High-throughput sequencing of short RNAs in tomato
High-throughput sequencing has been used to study miRNAs at the whole genome level in several model plant species, including Arabidopsis , rice , and wheat . The successful application of high-throughput sequencing technology to systemically identify plant miRNAs in recent years has greatly advanced our knowledge on the functions of miRNAs in plants.
The composition of small RNAs often reflects roles of different kinds of small RNAs in a specific tissue or species. Several plant species, such as Pinus cordata, Populus balsamifera and grapevine were shown to contain substantially more 21-nt than 24-nt sRNAs [37, 39, 65]. However, we observed an unusually high level of 24-nt sRNAs compared with the 21-nt class (Figure 1; Figure 2), as in several other plant miRNAs studies [23, 36, 37, 66]. The number of 24-nt small RNAs was almost three times that of the 21-nt class, such a high percentage of 24-nt small RNAs may reflect the complexity of the tomato genome because 24-nt siRNAs are known to be involved in heterochromatin modification, especially for genomes with high content of repetitive sequences [67, 68].
Plant MIR genes are possible to arise from gene duplication events which then evolved by random mutations into short, imperfectly paired hairpins [46, 69]. Those non-conserved miRNAs are believed to be evolutionarily recent and generally represented by single copy MIR genes . Recently, many non-conserved miRNAs were reported in several species [36, 37, 64, 66]. Some of these non-conserved miRNAs are not found in other species/families and several non-conserved miRNAs are found in different phylogenetic families. We also found nine non-conserved miRNAs in our database, although most of them were present at a very low level. However, the low number of sequence reads does not rule out that they could be expressed at a high level in specific cells. Few non-conserved miRNAs were expressed at a relatively high level, suggesting that they may represent an intermediate status between the deeply conserved and the less conserved miRNAs.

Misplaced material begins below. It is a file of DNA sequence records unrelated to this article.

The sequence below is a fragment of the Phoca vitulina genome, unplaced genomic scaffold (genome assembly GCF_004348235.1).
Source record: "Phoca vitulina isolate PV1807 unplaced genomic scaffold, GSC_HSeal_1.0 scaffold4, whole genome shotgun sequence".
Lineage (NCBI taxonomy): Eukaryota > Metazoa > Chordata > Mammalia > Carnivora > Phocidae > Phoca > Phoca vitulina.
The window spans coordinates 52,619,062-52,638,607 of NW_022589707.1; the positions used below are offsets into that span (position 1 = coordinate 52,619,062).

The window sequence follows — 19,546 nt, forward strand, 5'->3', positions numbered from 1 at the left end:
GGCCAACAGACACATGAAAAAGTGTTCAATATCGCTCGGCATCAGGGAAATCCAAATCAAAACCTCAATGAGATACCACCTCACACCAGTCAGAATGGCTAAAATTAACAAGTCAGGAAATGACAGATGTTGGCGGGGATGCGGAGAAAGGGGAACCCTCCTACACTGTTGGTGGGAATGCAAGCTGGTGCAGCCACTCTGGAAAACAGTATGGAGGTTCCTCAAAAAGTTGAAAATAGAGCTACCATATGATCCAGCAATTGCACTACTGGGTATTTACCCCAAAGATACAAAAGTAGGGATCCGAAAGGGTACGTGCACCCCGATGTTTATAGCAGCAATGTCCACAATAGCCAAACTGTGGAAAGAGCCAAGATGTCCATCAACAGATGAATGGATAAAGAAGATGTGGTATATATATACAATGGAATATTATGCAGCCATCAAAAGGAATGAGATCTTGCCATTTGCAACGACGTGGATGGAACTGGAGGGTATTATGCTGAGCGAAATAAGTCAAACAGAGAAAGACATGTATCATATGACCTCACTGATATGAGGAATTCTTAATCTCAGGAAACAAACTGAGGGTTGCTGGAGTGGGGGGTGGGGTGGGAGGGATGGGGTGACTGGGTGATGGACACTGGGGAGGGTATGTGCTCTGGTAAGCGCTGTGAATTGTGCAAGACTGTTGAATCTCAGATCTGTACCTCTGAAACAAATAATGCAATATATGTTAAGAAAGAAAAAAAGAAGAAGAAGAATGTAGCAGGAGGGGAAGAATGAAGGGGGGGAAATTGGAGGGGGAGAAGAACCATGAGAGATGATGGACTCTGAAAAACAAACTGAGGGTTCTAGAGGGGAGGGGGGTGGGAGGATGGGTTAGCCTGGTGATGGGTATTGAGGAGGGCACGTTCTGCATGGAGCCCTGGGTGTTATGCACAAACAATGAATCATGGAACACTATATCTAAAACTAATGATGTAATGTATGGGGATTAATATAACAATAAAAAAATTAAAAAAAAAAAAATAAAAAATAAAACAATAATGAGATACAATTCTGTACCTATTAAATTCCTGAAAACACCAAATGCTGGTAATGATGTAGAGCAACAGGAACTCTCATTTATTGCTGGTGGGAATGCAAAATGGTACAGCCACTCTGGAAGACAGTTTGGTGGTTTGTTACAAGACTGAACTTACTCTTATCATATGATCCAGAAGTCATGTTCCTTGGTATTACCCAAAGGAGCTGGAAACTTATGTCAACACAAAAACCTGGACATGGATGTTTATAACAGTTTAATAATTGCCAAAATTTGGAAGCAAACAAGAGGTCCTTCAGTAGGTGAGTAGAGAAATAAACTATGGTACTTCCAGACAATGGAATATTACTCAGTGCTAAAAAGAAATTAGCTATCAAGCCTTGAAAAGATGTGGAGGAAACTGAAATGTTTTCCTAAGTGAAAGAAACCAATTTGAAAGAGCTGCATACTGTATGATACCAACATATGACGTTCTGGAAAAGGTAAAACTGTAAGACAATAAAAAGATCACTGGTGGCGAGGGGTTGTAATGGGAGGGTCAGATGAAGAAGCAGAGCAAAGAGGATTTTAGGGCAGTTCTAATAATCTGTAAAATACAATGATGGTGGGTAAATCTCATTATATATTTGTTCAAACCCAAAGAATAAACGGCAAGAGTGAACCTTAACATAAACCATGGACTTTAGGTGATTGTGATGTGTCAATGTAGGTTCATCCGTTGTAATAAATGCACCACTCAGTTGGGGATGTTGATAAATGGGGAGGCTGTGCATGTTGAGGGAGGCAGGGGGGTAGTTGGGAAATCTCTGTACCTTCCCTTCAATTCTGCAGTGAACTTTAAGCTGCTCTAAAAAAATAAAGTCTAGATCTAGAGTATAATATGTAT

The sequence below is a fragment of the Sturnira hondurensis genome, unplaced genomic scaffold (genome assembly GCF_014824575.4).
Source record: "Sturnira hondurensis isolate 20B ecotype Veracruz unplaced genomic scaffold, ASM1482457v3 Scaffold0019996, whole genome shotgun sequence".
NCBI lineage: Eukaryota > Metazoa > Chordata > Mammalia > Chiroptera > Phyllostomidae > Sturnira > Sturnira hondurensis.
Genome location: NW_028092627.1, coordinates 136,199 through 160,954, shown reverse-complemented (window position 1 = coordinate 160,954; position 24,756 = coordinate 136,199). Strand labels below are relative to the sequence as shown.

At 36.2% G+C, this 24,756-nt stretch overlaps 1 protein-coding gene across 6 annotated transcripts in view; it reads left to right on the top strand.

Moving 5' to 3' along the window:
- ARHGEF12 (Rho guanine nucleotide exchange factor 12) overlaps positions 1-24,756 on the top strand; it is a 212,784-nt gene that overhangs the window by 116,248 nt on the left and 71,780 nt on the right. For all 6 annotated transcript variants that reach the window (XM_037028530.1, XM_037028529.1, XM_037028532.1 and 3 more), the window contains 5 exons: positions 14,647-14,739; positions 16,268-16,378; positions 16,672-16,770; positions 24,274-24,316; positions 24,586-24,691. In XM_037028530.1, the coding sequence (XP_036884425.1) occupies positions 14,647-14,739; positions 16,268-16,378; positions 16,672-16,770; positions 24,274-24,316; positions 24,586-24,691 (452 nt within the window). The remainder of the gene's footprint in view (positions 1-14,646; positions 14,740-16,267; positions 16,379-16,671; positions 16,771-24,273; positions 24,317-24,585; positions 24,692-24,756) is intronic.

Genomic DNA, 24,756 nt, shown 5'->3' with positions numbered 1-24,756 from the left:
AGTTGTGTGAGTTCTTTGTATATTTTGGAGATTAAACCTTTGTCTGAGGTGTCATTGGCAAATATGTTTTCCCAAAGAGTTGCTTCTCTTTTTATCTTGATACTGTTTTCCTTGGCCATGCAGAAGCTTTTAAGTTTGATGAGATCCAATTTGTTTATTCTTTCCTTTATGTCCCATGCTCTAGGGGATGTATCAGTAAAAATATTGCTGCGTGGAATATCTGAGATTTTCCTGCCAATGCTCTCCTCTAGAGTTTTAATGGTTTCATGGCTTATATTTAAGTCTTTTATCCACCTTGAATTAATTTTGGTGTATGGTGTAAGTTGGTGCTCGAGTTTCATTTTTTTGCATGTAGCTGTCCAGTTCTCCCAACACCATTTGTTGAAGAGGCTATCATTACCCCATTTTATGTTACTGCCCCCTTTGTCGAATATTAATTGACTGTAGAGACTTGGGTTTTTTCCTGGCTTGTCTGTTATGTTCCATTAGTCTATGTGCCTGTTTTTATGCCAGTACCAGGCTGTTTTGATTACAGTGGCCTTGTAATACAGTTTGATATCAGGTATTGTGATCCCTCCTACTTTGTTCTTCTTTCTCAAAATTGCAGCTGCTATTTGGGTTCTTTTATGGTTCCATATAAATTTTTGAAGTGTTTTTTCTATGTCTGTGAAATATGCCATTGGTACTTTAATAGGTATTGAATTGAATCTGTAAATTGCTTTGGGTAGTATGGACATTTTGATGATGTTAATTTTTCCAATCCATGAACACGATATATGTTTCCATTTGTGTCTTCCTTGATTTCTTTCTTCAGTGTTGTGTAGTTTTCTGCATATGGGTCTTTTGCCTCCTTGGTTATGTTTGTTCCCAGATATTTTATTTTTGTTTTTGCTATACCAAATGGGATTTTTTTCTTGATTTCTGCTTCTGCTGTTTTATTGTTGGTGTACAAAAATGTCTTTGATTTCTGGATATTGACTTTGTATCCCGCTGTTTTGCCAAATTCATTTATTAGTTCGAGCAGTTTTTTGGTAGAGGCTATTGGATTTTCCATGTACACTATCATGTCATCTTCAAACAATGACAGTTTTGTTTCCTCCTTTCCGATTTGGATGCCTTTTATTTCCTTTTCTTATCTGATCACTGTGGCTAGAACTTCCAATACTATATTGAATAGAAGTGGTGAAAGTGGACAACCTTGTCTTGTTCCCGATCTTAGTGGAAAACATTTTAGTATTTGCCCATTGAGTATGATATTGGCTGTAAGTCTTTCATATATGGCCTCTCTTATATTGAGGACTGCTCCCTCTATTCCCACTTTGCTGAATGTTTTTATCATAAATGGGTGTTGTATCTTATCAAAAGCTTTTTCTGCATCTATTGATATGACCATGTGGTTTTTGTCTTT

New species-specific miRNAs are considered to be young miRNAs that have evolved recently, and are often expressed at a lower level than conserved miRNAs, as was reported for Arabidopsis and wheat [23, 36, 38]. This observation is true for many new tomato miRNAs identified here. However, few new miRNAs were expressed at a high level in a tissue-specific manner (miRZ6). In some cases we observed inconsistency between the level of miRNAs identified by Solexa sequencing and experimental verification. It is possible that during library generation or sequencing some bias could occur for certain sequences in some samples.
In contrast to the 454 pyrosequencing sequencing in tomato previously , more reads were obtained in each of our three libraries, and miRNAs at different fruit ripening stages were additionally analyzed in our study. In our database, most conserved miRNAs have been detected, including 33 conserved and non-conserved miRNA families, which cover all the published miRNAs in the two databases for tomato miRNAs (http://www.mirbase.org/, http://ted.bti.cornell.edu/cgi-bin/TFGD/sRNA/miRNA.cgi).
Dalmay and colleagues studied the correlation between the short RNAs and fleshy fruit development using deep sequencing technology . However, mostly sRNAs were analyzed, which is different from our miRNAs study. But they reported several miRNAs, and validated one novel miRNA related to the glutamate accumulation which contributes to the tomato fruit taste.
Targets of known and novel miRNAs in tomato fruit
Target prediction is necessary for assessing miRNAs' putative functions. Currently, the most efficient tool available for this is the bioinformatics approach facilitated by the high degree of homology between miRNA and its target sequences in plants . Our analysis reveals that most of the predicted targets in tomato have a conserved function among a variety of plant species . Consistent with previous reports, the largest of these targets in tomato fruit were plant-specific transcription factors, such as AP2, NAC, SBP and the ARF family . The second largest targets encoded a range of different proteins implicated in a variety of metabolic processes, such as ATP sulfurylase, Pectate Lyase, endo-1, 4-beta-glucanase, Laccase. In addition, functions of several targets are largely unknown.
Although many conserved miRNA targets were predicted, only a limited number of miRNA targets were identified experimentally [31, 39]. Several miRNAs slice their targets and can be validated by RACE. Alternatively, other miRNAs inhibit target gene expression through translational arrest, such as miR156 and miR172, which have been shown to regulate their target genes (SBPs and AP2) predominantly by inhibiting their translation [73–76]. Indeed, genetic and biochemical evidence is accumulated that plant miRNA-guided silencing has a widespread translational inhibitory component [2, 77].